Project description:1. An ATPase (adenosine triphosphatase) preparation obtained from pig brain microsomes by treatment with sodium iodide showed four apparently different ouabain-sensitive activities under various conditions. They were (a) ouabain-sensitive Mg(2+)-stimulated ATPase, (b) K(+)-stimulated ATPase, (c) (Na(+),K(+))-stimulated ATPase and (d) Na(+)-stimulated ATPase activities. 2. These activities showed the same substrate specificity, ATP being preferentially hydrolysed and CTP slightly. AMP was not hydrolysed. 3. These activities were inhibited by low concentration of ouabain. The concentration producing 50% inhibition was 0.1mum for ouabain-sensitive Mg(2+)-stimulated ATPase, 0.2mum for K(+)-stimulated ATPase, 0.1mum for (Na(+),K(+))-stimulated ATPase and 0.003mum for Na(+)-stimulated ATPase activity. 4. The ouabain-sensitive ATPase activities were inactivated by N-ethylmaleimide but the insensitive ATPase activity was not. 5. The three ouabain-sensitive ATPase activities were inhibited about 50% by 1mm-Ca(2+), whereas the ouabain-sensitive Mg(2+)-stimulated ATPase activity was activated by the same concentration of Ca(2+). The preparation was treated with ultrasonics at 20kcyc./sec. The 2min. ultrasonic treatment inactivated the ATPase activities by 50%. 7. The temperature coefficient Q(10) was 6.6 for K(+)-stimulated ATPase activity, 3.7 for (Na(+),K(+))-stimulated ATPase and 2.6 for Na(+)-stimulated ATPase. 8. Organic solvents inactivated the ATPase activities, to which treatment the K(+)-stimulated ATPase was the most resistant. 9. The phosphorylation of the enzyme preparation became less dependent on Na(+) with decreasing pH. This Na(+)-independent phosphorylation at low pH was sensitive to K(+) and hydroxylamine as well as the Na(+)-dependent phosphorylation at neutral pH.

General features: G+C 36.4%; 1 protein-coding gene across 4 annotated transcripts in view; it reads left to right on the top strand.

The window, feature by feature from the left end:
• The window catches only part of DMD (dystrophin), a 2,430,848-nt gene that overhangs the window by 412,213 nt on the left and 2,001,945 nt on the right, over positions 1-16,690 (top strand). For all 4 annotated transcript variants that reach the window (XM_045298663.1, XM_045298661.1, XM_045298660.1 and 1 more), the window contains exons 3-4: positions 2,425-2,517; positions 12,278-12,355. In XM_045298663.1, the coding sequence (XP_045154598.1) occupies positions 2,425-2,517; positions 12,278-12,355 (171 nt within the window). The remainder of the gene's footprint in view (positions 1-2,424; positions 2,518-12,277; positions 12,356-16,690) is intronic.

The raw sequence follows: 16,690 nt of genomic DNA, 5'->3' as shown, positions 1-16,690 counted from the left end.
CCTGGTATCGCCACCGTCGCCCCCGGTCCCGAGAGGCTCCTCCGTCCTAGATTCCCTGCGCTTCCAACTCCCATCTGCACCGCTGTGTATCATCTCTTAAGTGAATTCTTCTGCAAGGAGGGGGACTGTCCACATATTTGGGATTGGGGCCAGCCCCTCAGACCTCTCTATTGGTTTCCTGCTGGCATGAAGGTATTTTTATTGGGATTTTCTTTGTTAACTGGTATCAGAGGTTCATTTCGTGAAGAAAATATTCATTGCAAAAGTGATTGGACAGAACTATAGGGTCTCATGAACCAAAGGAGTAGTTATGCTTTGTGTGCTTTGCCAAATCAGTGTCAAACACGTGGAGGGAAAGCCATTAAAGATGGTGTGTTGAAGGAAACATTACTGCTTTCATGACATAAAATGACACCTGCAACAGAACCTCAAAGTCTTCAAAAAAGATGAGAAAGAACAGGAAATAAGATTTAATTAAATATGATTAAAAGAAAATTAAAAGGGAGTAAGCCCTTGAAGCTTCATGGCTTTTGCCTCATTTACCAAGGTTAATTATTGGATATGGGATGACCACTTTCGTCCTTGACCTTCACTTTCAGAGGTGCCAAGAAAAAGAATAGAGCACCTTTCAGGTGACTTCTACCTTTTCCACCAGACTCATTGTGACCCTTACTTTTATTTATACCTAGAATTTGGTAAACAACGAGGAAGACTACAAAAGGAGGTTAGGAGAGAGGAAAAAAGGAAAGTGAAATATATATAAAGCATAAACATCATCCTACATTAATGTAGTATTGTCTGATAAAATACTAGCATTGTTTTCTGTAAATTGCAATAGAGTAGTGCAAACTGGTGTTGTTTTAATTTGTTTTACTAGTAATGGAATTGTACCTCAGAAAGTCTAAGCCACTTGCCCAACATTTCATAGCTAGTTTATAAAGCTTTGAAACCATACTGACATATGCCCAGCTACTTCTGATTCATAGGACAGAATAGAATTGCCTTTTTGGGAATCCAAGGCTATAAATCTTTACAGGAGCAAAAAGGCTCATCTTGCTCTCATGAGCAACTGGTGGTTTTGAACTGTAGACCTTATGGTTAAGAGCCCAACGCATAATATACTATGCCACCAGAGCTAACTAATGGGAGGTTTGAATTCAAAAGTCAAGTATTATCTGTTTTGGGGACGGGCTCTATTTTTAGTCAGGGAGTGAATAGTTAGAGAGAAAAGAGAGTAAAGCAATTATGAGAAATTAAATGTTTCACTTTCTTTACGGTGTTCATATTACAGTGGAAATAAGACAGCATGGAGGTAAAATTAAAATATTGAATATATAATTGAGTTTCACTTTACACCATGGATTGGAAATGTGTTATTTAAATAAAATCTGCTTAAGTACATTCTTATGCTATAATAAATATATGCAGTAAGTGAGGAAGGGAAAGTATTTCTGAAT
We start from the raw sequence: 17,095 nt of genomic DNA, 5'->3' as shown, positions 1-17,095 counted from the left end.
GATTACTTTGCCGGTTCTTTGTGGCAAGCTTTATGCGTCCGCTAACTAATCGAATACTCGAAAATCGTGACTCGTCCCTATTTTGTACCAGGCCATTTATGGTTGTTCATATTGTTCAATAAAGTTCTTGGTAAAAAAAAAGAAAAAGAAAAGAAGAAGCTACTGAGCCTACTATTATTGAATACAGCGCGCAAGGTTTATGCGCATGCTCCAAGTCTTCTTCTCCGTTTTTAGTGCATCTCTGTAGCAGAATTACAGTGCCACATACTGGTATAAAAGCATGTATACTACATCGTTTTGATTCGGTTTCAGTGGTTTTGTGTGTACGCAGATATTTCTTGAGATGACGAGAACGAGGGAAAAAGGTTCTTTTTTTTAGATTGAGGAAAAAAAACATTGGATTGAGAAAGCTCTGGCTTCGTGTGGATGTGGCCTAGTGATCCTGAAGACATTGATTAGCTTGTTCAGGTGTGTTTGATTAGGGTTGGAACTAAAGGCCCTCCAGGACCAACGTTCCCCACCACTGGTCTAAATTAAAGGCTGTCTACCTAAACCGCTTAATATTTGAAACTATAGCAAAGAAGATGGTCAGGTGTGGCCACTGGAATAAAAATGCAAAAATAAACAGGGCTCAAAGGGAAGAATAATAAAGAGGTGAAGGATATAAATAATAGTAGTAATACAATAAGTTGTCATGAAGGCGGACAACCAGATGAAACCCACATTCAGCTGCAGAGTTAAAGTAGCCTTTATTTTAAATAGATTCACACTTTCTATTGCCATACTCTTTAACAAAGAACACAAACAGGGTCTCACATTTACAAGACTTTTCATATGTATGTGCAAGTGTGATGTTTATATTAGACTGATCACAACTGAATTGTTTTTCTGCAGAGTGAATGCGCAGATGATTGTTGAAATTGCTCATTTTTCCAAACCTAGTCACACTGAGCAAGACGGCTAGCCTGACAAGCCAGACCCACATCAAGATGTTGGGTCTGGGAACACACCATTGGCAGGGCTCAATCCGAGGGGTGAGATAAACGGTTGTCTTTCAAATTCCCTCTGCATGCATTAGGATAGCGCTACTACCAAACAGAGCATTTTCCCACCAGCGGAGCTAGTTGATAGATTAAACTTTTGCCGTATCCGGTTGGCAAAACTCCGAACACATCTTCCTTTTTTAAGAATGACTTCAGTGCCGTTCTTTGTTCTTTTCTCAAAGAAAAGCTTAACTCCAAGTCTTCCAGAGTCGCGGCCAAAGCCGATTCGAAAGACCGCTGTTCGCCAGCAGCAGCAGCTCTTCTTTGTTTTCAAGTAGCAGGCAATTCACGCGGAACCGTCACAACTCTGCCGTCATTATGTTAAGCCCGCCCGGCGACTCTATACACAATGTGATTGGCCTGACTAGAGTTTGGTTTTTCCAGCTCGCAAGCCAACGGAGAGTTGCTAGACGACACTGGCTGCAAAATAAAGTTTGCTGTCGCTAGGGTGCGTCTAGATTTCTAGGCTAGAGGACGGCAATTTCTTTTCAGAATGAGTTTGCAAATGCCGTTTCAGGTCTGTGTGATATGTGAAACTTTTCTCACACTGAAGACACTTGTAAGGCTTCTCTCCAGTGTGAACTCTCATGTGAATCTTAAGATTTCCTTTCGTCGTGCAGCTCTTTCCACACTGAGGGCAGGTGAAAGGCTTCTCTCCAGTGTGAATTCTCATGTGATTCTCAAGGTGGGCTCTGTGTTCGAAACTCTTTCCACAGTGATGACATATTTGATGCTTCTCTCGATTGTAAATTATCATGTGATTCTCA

Project description:In order to test the hypothesis that Na+, K+-ATPase (Na+,K+-dependent ATPase) is involved in the noradrenaline-mediated stimulation of respiration in brown adipose tissue, the effects of noradrenaline on Na+,K+-ATPase in isolated brown-fat-cell membrane vesicles, and on 22Na+ and K+ (86Rb+) fluxes across the membranes of intact isolated cells, were measured. The ouabain-sensitive fraction of the K+-dependent ATPase activity in the isolated membrane-vesicle preparation was small and was not affected by the presence of noradrenaline in the incubation media. The uptake of 86Rb+ into intact hormone-sensitive cells was inhibited by 80% by ouabain, but it was insensitive to the presence of noradrenaline. 22Na+ uptake and efflux measured in the intact cells were 8 times more rapid than the 86Rb+ fluxes and were unaffected by ouabain. This indicated the presence of a separate, more active, transport system for Na+ than the Na+,K+-ATPase. This is likely to be a Na+/Na+ exchange activity under normal aerobic conditions. However, under anaerobic conditions, or conditions simulating anaerobiosis (2 mM-NaCN), the unidirectional uptake of Na+ increased dramatically, while efflux was unaltered.